This past week, we have been sharing stories of different individuals and organizations from across the globe championing the local food movement through their innovative approach to urban farming. From a vertical vegetable farm in Singapore to shipping containers that have all of the tools necessary to grow food, we see that many spaces can be transformed into gardens, providing local communities with access to healthy options and food security.
Here are a few of our favourites:
Zona Sul Supermercado
This chain in Brazil is experimenting with selling unpicked vegetables in store. By allowing customers to harvest their own produce, Zona Sul is giving consumers the opportunity to have a closer connection to their food. Read about them in this Fast Company article.
Image from Fast Company
Similar to Zona Sul, The Farmery is an urban farm and marketplace located in North Carolina. The founder, Ben Greene, has a dream of seeing a Farmery in every city across America. Interested in learning more? Watch this short video explaining the concept of The Farmery.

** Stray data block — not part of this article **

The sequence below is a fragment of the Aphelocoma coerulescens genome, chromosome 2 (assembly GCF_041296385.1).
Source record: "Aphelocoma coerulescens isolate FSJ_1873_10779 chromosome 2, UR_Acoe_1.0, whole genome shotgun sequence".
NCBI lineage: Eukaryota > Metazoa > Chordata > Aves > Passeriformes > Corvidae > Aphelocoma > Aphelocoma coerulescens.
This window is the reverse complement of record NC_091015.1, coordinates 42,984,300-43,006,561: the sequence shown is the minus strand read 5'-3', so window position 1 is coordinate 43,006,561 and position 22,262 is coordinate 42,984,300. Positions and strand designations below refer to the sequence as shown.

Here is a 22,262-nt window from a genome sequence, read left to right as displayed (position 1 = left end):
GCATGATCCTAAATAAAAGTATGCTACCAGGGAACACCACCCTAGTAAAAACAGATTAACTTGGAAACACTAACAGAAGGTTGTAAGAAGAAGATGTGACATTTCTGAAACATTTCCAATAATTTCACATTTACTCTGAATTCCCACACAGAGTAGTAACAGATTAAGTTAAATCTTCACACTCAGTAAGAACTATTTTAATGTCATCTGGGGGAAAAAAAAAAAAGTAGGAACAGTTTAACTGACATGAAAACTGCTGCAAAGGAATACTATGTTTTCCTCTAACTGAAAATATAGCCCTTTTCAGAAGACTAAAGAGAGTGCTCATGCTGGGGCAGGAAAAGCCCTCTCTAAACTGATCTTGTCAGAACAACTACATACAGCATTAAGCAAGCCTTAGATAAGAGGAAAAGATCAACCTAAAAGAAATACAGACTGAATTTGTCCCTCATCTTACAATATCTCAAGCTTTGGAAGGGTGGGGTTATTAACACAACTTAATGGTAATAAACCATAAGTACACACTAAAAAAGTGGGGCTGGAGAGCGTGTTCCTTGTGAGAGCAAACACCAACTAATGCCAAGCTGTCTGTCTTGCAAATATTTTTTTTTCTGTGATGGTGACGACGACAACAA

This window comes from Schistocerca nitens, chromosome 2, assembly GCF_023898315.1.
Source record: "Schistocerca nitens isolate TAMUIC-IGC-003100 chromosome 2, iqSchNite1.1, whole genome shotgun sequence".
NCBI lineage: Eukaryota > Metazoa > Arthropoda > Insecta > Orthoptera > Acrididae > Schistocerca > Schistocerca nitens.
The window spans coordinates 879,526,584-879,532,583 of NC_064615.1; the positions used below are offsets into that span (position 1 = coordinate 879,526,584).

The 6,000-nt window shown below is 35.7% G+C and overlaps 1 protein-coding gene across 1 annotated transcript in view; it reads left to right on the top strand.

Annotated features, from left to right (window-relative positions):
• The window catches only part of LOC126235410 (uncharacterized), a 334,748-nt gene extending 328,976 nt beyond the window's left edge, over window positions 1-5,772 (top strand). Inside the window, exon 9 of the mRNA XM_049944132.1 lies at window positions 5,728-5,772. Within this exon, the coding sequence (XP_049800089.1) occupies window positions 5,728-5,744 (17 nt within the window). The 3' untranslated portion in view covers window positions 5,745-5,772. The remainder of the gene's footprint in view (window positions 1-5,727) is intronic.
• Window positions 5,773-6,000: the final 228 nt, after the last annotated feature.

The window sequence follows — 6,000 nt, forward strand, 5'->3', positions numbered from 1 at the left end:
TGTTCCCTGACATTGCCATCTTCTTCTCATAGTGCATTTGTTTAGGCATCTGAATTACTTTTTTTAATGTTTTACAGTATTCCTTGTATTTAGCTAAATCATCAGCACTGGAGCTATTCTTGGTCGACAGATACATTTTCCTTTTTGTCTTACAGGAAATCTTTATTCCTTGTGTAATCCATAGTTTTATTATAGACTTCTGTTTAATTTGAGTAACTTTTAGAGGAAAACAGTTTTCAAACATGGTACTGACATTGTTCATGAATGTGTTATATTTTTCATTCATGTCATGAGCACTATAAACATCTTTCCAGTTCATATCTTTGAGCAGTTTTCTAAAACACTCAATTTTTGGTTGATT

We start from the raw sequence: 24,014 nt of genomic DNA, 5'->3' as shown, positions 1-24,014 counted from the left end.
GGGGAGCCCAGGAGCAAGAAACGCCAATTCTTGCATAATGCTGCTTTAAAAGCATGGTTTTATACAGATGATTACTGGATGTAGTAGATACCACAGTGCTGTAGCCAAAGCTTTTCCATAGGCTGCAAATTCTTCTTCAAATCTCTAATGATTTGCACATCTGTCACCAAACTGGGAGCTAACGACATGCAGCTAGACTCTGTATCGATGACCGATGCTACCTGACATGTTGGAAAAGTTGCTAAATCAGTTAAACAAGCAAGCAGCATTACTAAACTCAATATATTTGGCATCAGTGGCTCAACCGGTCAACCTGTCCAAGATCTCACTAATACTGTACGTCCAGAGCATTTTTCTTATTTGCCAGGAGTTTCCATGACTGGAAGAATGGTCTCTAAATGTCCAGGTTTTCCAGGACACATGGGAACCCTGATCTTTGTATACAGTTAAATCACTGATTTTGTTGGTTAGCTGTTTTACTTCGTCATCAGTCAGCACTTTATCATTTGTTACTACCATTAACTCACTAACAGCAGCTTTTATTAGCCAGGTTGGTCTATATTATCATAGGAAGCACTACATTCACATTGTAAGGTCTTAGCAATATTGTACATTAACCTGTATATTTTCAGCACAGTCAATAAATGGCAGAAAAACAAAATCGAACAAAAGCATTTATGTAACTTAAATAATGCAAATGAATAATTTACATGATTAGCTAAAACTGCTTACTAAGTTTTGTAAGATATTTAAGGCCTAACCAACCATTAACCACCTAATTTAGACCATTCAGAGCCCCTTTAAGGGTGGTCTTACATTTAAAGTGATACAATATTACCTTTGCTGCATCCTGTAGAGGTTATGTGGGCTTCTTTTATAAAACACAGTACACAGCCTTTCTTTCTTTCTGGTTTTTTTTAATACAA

Image from American Tobacco Campus
In Singapore, a city where 5 million residents live in 275 million square miles, the Sky Greens vertical urban farm gives Singaporeans the chance to eat vegetables produced locally and shipped to stores within 4 hours of being picked. It’s living proof that food can be grown in packed, dense urban areas. The farm has also won design awards for its innovative and transferable engineering and architecture.
Image from Sky Greens
The Eden Project in Cornwall, England, contains two biomes that house plants with various required climates and environments for growth. The education centre offers leadership courses, resources for school field trips, and art workshops, among other programs. The image below shows the companion-planted space where dozens of crops are grown side-by-side.
Image from The Eden Project
While we love all of the innovations above, we don’t all have the resources or the room to grow in such spaces. The City of Vancouver has a bylaw permitting boulevard gardening, growing plants in the stretch between the street curb and the sidewalk.
With this alternative to backyard and patio boxes, residents have the opportunity to show neighbours what is possible to grow within the confines of an urban space. It’s an incredible way to build communities passionate about playing an active role in making Vancouver a more sustainable city!
If you’re interested in learning more about the boulevard gardening and how to get started, read this guide from the City of Vancouver.
We hope you enjoy spending some time in your garden this weekend! If you don’t already have one, check out some of the awesome community gardens scattered around Vancouver and gather inspiration.
My Green Space